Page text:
of the algebraic coordinate $x$. In a way it plays a role similar
to the $q$ in the theory of the Tate-elliptic curve.
#### Quantum differential equation

Gromov-Witten invariants of a symplectic manifold $Z$ can be used to
define its so-called quantum $D$-module/Dubrovin-Givental connection via
$\nabla_{A} S = A \ast S$
Here $S$ is a cohomology-valued function and $\ast$ denotes quantum product.
If $Z$ is a Fano manifold with $H^2(Z)$ is one-dimensional and $A=H$ is the
ample generator of $H^2(Z)$, the horizontal sections satisfy the ordinary
differential equation $ \Theta S(x)= H \ast S(x)$, where $\Theta=x\frac{d}{dx}$
and $S(x)=\sum_{a \in H^*(Z) } s_a(x) a$ the cohomology valued function.
The differential equation satisfied by $s_{pt}(x)$, ($pt \in H^{*}(Z)$ the
class of a point in $Z$) is called the {\em quantum differential equation}
of $Z$; it will have an irregular singularity at $x=\infinity$.
#### Regularisation

The quantum differential equation of a Fano-manifold with $Pic(Z)= \Z H$
has an irregular singularity at infinity.
It can be converted into a fuchsian differential equation using a {\em Laplace
transformation.}
If $\psi(t)=\sum a_n t^n$ solves the quantum differential equation of $Z$,
and $K=-rH$, then its Laplace transform
$L\psi(s) =\frac{1}{x}\int_0^{infty} \psi(t^r) e^{-t/s}bdt$
expands as
$L\ psi(s)=\sum (r n)! a_n s^{r n}$
When we put $x=s^r$ we obtain the function
$\psi(x):=\sum_n (rn)! a_n x^n$ that satisfies a differential equation that
we call the {\em regularised quantum differential equation}. It is supposed
to be the Picard-Fuchs equation of a Calabi-Yau manifold that is mirror dual
to the anti-canonical hyperplane section of $Z$.
In fact, to any nef-partition of the canonical bundle $K$ of $Z$ we can associate
a regularisation of the quantum differential equation. If $r=r_1+r_2+\ldots+r_k$
is a partition of $r$ into $k$ parts, we can regularise $\psi(t)=\sum_n a_n t^n$
to the series $\phi(x)=\sum_n (r_1 n)! (r_2 n)! \ldots (r_k n)! a_n x^n$
which now satisfies a fuchsian differential equation. It should be Picard-Fuchs
operator of a family of Calabi-Yaus mirror dual to the Calabi-Yau that appears
as complete intersection in $Z$ of $k$ general hypersurfaces of degree
$r_1,r_2, \ldots r_k$.
#### Riemann symbol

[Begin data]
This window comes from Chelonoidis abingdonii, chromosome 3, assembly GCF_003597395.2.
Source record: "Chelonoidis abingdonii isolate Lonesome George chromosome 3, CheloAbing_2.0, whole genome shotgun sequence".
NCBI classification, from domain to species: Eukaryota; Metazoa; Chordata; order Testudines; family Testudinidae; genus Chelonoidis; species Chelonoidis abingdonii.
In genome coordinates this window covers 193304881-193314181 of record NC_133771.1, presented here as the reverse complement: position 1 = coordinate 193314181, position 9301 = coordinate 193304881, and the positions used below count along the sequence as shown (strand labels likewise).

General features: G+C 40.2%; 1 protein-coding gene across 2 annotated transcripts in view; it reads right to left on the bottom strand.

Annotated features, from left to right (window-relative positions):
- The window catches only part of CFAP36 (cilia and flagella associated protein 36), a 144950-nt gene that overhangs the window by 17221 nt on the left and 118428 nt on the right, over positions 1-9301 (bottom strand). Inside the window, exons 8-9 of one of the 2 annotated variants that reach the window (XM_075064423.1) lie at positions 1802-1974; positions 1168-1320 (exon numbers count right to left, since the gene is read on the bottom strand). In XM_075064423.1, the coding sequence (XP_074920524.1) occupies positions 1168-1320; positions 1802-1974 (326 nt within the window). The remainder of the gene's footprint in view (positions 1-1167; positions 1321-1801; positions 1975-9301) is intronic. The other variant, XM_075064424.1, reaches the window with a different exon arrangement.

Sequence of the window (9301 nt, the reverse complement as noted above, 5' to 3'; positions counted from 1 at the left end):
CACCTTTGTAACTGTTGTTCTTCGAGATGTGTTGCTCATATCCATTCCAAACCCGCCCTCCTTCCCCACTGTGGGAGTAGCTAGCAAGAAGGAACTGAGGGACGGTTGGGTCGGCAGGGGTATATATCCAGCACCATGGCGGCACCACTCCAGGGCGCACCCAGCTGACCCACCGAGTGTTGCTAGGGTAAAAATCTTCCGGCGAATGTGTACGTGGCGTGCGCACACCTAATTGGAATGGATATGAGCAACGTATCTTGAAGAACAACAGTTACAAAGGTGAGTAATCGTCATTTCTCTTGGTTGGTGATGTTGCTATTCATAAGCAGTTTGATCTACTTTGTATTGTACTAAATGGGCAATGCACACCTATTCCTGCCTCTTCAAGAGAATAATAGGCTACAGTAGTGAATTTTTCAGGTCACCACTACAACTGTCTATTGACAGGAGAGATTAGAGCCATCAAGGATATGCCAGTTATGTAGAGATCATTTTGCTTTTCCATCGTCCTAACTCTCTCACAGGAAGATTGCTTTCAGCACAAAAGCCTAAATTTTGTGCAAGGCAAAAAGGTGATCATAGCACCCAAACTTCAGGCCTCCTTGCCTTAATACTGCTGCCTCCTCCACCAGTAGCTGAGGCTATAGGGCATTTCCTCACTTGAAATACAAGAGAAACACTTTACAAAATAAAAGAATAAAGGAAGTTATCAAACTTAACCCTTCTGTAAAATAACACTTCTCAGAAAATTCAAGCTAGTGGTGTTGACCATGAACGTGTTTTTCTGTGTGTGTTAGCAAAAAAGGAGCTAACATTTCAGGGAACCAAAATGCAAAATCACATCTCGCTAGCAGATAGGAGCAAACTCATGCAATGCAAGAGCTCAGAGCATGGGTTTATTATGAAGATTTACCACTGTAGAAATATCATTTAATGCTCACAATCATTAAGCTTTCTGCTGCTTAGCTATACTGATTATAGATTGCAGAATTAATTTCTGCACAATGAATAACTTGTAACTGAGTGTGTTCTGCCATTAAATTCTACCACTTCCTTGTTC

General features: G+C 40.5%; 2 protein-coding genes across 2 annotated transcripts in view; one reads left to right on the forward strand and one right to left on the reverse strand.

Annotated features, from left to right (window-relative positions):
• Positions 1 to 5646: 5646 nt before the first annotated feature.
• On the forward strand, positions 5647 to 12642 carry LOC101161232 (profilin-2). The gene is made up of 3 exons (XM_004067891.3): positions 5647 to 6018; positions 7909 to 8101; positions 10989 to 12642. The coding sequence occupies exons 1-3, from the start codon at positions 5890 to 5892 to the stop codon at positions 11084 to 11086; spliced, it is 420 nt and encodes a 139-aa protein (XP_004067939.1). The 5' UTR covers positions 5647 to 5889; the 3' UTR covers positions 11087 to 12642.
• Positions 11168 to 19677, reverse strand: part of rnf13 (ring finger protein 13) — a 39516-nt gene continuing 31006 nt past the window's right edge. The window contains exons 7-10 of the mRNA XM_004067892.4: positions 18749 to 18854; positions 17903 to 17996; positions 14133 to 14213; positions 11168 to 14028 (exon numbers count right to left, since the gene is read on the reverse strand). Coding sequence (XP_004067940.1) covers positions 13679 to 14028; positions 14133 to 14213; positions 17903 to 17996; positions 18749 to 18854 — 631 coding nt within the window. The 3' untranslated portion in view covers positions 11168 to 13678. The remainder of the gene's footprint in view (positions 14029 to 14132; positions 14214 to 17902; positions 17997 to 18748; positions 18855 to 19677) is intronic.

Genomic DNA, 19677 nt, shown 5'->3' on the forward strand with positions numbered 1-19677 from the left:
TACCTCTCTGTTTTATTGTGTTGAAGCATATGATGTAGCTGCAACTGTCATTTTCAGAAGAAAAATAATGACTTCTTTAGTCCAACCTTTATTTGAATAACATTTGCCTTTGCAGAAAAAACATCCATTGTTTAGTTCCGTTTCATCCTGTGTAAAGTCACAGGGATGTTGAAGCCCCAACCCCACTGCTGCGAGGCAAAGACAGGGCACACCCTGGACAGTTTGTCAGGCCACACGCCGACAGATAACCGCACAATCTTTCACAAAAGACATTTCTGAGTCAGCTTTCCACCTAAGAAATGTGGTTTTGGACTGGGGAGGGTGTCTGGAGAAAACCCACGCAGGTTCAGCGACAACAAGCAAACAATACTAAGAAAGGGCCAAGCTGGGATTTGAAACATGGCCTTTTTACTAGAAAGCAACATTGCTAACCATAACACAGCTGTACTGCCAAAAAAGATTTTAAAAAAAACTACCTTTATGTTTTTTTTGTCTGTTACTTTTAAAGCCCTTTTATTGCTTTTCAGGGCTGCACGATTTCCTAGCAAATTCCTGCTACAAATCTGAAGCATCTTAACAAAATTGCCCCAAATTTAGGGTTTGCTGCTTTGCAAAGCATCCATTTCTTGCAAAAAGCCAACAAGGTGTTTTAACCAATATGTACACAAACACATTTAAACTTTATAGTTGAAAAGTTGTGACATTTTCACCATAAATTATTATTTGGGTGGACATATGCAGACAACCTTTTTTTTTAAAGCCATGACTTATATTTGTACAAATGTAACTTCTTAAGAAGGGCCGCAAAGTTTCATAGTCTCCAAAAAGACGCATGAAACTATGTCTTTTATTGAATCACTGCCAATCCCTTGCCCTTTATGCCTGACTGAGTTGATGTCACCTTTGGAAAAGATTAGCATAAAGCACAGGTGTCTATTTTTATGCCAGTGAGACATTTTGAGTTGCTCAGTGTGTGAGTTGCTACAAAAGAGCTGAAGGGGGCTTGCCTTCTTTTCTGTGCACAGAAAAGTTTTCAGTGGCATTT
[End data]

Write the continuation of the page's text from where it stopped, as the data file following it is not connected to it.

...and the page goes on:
The Riemann symbol of an operator contains the exponents of the
operator at all singular points, including the point infinity. Under
each singular point of the operator we write a column containing the
exponents of the operator at that point. Usually, curly brackets are
written around the columns of exponents and a horizontal bar is written
to separate the singular points from the corresponding exponents.
The Rieman symbol is a convenient representation of the ramification
properties of the operator at the singular points. For Calabi-Yau operators
one can usually read off the local monodromy around the singularities from the
Riemann symbol.
#### Shifting

Multiplication of the solutions of a differential equation by an algebraic function of $x$
lead to a shift of exponents at the singularities of the algebraic function. For
example, multiplication by $x^{\alpha}$ lead to a shift of the exponents at $0$ and $\infty$
by $\alpha$ and $-\alpha$. By appropriate shifting, we can reduce the {\em weight} of the
singularities of the operator as much as possible, which leads to an operator of lowest
possible degree.
#### Singular point

A singular point of a differential operator $L$ of order $n$ is a point where
the exponents are {\em not} $0,1,2,\ldots,n-1$. For a Calabi-Yau operator
a great variety of different exponents may occur.
It is useful to use a rough classification into MUM-points, C-point, K-points and
F-points that reflect the Jordan structure of the local monodromies.
#### Weight

The {\em weight} of a singular point $p$ of a differential operator $L$ of order $n$ is
defined as the number $n-k$, where $k$ is zero if $0$ is not an exponent of $L$ at $p$
and else $k$ is the largest number such that all numbers
$0,1,\ldots,k-1$ are exponents of $L$ at $p$.
So $w(0,0,0,0)=3$, $w(0,1/2,1/2,1)$, $w(0,1,1,2)=1$, $w(1,2,3,4)=4$, $w(0,1,2,3)=0$.
The weights of the singular points determine the degree of a reduced operator:
$\textup{degree}=\sum_{p \neq 0,\neq \infty}$
#### Yukawa coupling

By expressing a Calabi-Yau operator $L$ in its $q$-coordinate, it take the form
$L=\theta^2 \frac{1}{K(q)}\theta^2,\;\;\; \theta=q \frac{d}{dq},$
where $K(q) \in C[[q]] $ is called the Yukawa-coupling of $L$.
The series $K(q)$ is the formal invariant of the operator $L$.
The Yukawa-coupling $\alpha$ of an operator $L$ in the original $x$-coordinate is solution to
the differential equation $\alpha'=\frac{2}{n}a_1(x) \alpha$, where $a_1(x)$ is a first coefficient
of $L$ in $\frac{d}{dx}$-form. (Note however that the Yukawa coupling transforms as a symmetric
$3$-tensor.)